In the brave new world—excuse the pun—of the School of Politics, Philosophy, Language and Communication Studies (PPL) it can be easy sometimes to lose a sense of what Politics at UEA is all about and the great academic traditions of Political, Social and International Studies (PSI).
In this posting I want to flag up to the current politics community here at UEA the great intellectual past and present we have to be proud of and build on.
Among the great PSI traditions are world leading scholarship—a phrase thrown around a lot by universities but profoundly deserved in this case—on media and politics. This is encapsulated in the work of John Street and his collaboration with many colleagues, current and departed (institutionally speaking), over decades. Go ahead and ask John about the links between music and politics, and about celebrity politicians (Trump the rock star).
Another is superb work on public policy. Think of the inimitable John Greenaway’s obsession with alcohol… policy (sorry John!). This torch has been passed on to yet another of PSI’s Johns… Turnpenny. Every day JT tries to save the planet not merely by cycling to work but also by attempting to better understand effective climate change narratives and policy. No doubt PSI’s resident philosopher, Michael Frazer, will happily point out that these are not mutual exclusive activities, albeit most safely carried out sequentially rather than simultaneously.
Another is work in political theory and the history of political thought. Work in this area at UEA can be traced back through our former colleagues and some of the giants of their profession, such as Albert Weale, David Miller, Richard Bellamy and of course the irreplaceable Barbara Goodwin. Her work on the idea that justice can be constituted by the use of lotteries remains one of the most important recent contributions to our understanding of what justice is. Students interesting in knowing more can take a module on distributive justice in their third year.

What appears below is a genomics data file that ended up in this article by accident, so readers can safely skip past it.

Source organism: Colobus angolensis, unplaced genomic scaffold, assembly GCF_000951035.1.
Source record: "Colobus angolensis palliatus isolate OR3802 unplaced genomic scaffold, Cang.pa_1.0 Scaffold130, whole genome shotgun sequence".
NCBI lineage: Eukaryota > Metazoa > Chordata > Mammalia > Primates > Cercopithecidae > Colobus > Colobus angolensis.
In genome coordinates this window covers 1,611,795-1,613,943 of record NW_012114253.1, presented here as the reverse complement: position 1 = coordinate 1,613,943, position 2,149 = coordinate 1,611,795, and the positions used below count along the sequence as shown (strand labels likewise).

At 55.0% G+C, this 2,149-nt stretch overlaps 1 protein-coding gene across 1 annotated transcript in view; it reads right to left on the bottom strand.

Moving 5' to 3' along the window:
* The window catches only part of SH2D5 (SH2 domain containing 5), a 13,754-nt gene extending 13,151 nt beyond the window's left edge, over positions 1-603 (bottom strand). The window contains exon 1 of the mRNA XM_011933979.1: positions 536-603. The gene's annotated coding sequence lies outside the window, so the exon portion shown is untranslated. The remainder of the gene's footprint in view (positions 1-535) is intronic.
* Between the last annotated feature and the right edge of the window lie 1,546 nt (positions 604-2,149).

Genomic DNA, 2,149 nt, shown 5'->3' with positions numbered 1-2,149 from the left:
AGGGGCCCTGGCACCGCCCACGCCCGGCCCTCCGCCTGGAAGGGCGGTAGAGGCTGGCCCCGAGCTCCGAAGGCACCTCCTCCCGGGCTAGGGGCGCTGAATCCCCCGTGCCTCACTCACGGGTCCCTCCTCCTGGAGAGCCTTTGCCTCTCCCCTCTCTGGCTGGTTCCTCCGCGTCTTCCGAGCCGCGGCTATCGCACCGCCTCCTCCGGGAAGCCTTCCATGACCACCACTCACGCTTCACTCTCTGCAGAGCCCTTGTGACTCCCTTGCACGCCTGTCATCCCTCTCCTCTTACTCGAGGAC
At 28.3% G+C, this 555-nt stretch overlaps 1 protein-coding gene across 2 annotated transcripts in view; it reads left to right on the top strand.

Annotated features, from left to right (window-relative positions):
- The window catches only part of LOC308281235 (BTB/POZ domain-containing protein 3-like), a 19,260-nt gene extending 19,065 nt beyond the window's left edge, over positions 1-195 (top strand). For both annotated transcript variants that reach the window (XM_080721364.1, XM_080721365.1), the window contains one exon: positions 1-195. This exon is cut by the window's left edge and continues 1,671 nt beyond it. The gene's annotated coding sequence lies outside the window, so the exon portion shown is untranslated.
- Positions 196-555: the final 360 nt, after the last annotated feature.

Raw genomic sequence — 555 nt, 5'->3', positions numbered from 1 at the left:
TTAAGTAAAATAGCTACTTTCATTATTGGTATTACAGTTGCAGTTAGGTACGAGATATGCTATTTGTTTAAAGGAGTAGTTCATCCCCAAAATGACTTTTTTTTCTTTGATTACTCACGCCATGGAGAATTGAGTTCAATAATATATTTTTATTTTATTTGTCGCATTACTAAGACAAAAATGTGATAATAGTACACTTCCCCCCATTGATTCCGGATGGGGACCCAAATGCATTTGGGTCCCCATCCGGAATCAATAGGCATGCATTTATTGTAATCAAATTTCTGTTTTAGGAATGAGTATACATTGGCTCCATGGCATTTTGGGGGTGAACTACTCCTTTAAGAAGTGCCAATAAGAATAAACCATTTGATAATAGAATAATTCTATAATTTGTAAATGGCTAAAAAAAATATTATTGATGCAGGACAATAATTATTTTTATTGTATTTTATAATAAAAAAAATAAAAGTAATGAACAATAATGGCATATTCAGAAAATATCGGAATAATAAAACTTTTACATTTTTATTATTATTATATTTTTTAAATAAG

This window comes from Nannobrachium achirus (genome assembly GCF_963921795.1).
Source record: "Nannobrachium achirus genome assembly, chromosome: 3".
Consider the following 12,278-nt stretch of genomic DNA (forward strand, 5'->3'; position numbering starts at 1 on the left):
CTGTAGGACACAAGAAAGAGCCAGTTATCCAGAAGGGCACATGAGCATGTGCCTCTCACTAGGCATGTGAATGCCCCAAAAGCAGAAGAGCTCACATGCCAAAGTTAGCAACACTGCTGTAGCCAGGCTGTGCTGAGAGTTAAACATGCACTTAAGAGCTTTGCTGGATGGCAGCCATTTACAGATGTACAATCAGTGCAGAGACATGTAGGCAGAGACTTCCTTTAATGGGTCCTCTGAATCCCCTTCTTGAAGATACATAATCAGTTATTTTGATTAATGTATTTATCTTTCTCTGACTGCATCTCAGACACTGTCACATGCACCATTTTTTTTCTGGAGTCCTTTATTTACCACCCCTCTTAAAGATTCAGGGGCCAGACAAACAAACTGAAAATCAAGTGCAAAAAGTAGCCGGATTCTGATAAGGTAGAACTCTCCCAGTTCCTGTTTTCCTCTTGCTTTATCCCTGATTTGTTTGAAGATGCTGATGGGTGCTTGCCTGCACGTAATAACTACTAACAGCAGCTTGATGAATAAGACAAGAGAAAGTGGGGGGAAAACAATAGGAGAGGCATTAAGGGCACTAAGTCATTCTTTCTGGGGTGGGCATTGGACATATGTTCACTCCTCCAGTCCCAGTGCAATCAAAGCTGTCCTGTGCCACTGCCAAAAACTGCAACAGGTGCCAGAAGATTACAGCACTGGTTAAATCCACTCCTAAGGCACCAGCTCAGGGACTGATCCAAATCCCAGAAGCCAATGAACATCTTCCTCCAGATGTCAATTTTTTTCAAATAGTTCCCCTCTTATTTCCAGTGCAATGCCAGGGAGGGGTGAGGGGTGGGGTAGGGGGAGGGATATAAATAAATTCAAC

Yet another tradition is changing the world: this sounds grand but what it actually means can be best illustrated by the work of Toby James. His scholarship on electoral reform is impacting actual electoral reform both in the UK and in Africa as we speak. Students who want to make a splash (figuratively) in parliament can take a module that enables them to do just that, organised by Eitan Tzelgov. So much for ivory towers!
I also wanted to take the opportunity to point to a third great PSI tradition. It is multidisciplinary work in international relations.
Surely the outstanding example here is Martin Hollis and Steve Smith’s book, Explaining and Understanding International Relations. It tells us that understanding the meanings of political events and international relations is every bit as important as explaining what caused them.
It is a reminder not merely of the great traditions of PSI but also the power of interdisciplinarity. It was a product of the days when politics at UEA was part of a School called SOC, which included social scientists of various stripes. Then staff offices in the Arts faculty were jumbled together like a pack of very brainy Skittles (I’m told sugar is good for thinking!).
Then there is Lee Marsden and Heather Savigny’s book, Doing Political Science and International Relations. There is no better roadmap for our current Politics and IR students on how to do justice to both disciplines at once.
Finally, let me point to a new example in this tradition (what use is a blog without at least some self-advertising!) It is a book published this month by colleagues—and don’t tell anyone this but also husband and wife team—Alexander Brown and Adriana Sinclair, with the snappy title, The Politics of Hate Speech Laws.
The book examines the complex relationship between politics, hate speech and hate speech regulation, domestic and international. How do political contexts shape understandings of what hate speech is and how to deal with it? Why does Donald Trump use hate speech and should we care? Should the use of hate speech by political figures be protected by parliamentary privilege? Why do international hate speech laws emerge and do they matter? What makes countries like Japan finally fall into line with the rest of the world and ban hate speech? How do you solve a problem like America?
These are just some of the questions raised in the book. And who knows you might even bump into the authors in the PSI corridor one day and ask them if they actually managed to answer any of them. They will probably try to tell you that they did, but that they couldn’t have done it without the help of scores of colleagues and students in PSI over the past few years. Don’t forget that when you take a module like International Relations Theory (UG) or Free Speech (PG) you are not merely being taught subjects; you are participating in research collaboration with your lecturer. And that’s a tradition we can all be immensely proud of in PSI.
So what’s next?
Dr. Alex Brown is Reader in Political and Legal Theory at the University of East Anglia, and author of A Theory of Legitimate Expectations for Public Administration, a new release from Oxford University Press.